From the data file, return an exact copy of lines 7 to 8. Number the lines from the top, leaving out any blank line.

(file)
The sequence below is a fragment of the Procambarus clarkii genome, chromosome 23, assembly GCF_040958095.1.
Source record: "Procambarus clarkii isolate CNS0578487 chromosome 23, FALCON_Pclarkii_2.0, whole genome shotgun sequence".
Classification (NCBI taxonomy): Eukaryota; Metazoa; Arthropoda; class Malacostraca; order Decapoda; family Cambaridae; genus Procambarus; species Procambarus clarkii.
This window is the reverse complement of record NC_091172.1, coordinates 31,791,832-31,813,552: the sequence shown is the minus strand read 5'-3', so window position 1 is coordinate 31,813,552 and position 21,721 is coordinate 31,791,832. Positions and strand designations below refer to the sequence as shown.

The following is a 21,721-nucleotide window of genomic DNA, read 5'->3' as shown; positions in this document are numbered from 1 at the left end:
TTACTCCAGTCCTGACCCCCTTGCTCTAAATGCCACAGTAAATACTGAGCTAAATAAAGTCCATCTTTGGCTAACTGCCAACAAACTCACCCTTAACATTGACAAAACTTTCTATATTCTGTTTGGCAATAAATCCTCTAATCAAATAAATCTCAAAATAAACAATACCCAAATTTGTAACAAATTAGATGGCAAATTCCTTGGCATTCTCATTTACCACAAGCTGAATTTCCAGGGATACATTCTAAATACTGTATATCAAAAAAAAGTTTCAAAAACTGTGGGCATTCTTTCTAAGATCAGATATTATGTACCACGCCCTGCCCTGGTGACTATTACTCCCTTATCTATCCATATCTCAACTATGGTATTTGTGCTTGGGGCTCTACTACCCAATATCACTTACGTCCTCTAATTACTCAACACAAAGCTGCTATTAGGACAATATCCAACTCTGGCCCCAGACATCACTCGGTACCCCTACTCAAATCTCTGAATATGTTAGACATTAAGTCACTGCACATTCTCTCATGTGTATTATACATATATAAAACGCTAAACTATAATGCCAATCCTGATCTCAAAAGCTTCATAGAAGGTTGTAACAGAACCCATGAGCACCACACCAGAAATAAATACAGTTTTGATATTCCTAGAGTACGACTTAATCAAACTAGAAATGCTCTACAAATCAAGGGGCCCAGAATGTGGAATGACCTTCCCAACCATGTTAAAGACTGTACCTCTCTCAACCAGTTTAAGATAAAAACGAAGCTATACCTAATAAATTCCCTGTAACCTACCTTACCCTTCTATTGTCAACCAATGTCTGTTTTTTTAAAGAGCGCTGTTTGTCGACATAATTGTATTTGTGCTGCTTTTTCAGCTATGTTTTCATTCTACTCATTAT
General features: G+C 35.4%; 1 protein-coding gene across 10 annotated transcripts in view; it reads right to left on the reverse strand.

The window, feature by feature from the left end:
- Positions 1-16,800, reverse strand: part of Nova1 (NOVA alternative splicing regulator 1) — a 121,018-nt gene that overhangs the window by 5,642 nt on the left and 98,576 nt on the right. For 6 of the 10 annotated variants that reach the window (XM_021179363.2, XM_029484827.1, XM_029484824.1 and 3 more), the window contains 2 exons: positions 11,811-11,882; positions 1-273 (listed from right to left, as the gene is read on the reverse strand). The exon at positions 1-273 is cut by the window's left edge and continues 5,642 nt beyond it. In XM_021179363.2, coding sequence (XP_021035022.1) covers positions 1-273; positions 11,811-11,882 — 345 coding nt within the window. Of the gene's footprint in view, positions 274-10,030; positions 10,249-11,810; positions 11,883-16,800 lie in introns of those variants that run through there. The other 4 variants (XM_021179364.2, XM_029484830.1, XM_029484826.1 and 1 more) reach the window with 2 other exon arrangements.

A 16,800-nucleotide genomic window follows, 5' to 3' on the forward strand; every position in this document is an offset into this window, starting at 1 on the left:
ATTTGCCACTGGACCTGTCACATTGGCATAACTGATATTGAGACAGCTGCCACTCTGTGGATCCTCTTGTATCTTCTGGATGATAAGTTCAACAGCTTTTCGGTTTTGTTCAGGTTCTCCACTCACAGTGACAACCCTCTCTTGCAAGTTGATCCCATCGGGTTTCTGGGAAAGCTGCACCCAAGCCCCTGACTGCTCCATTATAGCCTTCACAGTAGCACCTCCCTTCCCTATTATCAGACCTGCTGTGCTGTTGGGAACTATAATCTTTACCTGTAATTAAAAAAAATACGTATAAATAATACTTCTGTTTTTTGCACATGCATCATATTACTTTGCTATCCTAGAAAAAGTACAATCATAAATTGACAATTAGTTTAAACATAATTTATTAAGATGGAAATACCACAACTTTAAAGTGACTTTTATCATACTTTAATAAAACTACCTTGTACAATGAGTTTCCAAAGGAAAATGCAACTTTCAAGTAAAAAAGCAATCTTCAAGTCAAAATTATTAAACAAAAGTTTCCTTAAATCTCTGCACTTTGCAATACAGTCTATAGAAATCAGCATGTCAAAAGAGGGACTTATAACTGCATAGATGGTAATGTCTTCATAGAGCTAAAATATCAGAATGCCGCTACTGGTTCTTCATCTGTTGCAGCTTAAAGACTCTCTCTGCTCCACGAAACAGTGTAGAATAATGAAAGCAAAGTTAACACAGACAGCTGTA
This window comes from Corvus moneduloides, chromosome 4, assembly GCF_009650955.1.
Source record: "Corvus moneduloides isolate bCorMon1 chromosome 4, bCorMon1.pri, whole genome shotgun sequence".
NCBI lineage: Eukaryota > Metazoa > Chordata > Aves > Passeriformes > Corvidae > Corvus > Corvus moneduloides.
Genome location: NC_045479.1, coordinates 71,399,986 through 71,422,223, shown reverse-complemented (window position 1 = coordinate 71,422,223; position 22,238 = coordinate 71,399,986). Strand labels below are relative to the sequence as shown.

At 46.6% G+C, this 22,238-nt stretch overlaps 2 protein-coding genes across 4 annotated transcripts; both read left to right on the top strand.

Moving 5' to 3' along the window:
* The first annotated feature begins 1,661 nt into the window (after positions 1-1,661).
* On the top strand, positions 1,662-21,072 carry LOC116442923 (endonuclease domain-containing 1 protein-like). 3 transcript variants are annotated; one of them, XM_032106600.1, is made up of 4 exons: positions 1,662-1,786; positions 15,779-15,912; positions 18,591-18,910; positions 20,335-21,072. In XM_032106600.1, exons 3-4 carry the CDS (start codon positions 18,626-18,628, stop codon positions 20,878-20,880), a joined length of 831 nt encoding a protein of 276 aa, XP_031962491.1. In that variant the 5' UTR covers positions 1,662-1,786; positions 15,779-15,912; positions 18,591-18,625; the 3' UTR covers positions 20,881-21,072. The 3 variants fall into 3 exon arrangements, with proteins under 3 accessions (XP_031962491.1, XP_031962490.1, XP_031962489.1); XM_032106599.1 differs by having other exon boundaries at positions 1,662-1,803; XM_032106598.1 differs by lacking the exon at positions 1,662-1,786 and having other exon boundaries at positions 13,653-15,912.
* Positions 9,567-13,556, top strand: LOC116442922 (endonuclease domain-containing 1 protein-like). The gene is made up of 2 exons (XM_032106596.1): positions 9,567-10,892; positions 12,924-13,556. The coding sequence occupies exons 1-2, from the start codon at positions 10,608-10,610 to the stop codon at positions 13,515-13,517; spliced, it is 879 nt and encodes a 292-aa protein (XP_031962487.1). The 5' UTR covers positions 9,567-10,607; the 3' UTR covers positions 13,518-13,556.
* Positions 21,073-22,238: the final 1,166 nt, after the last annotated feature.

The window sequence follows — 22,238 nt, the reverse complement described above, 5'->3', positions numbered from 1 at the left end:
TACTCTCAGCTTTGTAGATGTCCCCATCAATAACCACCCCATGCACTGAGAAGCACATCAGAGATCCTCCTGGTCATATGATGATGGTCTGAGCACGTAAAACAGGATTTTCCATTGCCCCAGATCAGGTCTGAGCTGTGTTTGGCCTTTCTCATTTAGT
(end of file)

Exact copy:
General features: G+C 35.4%; 1 protein-coding gene across 10 annotated transcripts in view; it reads right to left on the reverse strand.

The window, feature by feature from the left end: